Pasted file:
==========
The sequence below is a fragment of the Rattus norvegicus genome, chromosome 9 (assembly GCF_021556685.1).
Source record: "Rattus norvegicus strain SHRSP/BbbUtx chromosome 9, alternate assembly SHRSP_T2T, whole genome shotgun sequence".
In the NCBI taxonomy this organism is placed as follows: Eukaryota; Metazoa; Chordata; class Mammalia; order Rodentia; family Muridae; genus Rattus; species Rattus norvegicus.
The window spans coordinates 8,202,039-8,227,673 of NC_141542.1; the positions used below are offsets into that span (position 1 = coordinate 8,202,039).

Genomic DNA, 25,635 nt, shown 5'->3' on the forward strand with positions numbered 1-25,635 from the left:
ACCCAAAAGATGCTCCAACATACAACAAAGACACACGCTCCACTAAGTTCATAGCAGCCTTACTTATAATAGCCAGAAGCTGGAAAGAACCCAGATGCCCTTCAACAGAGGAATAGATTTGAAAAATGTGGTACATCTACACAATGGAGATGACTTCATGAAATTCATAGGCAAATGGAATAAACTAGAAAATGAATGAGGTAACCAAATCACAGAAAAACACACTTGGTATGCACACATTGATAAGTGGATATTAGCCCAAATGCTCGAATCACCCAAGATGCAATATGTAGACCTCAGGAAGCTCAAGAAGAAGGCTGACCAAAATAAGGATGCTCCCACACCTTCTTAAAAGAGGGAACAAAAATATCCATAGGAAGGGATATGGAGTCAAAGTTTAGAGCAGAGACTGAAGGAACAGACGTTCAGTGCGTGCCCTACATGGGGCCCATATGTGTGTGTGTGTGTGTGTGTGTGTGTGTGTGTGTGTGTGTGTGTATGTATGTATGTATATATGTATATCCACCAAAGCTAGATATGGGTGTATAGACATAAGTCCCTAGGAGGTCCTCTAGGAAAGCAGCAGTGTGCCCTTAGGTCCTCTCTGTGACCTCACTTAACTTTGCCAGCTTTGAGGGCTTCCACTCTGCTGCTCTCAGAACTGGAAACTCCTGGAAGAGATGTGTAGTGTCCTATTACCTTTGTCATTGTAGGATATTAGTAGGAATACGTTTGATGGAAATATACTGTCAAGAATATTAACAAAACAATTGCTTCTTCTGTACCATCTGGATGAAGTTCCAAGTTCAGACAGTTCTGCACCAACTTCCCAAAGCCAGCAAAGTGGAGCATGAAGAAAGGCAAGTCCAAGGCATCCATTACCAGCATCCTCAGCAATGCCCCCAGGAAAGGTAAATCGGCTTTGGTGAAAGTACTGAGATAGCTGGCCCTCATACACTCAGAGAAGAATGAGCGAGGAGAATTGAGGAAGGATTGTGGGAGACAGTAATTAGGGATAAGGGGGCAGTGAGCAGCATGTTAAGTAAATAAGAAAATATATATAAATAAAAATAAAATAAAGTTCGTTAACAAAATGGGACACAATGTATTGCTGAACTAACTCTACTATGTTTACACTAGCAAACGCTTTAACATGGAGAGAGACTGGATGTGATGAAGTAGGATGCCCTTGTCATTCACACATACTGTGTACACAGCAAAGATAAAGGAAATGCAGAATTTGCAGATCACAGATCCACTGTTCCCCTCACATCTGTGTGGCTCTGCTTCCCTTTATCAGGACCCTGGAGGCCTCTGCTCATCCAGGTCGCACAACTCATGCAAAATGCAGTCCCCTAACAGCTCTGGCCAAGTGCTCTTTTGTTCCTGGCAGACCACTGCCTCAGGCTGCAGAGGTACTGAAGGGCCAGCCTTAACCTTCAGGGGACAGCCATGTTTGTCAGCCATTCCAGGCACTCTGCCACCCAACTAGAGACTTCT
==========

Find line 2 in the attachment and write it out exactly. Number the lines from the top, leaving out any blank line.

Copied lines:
Source record: "Rattus norvegicus strain SHRSP/BbbUtx chromosome 9, alternate assembly SHRSP_T2T, whole genome shotgun sequence".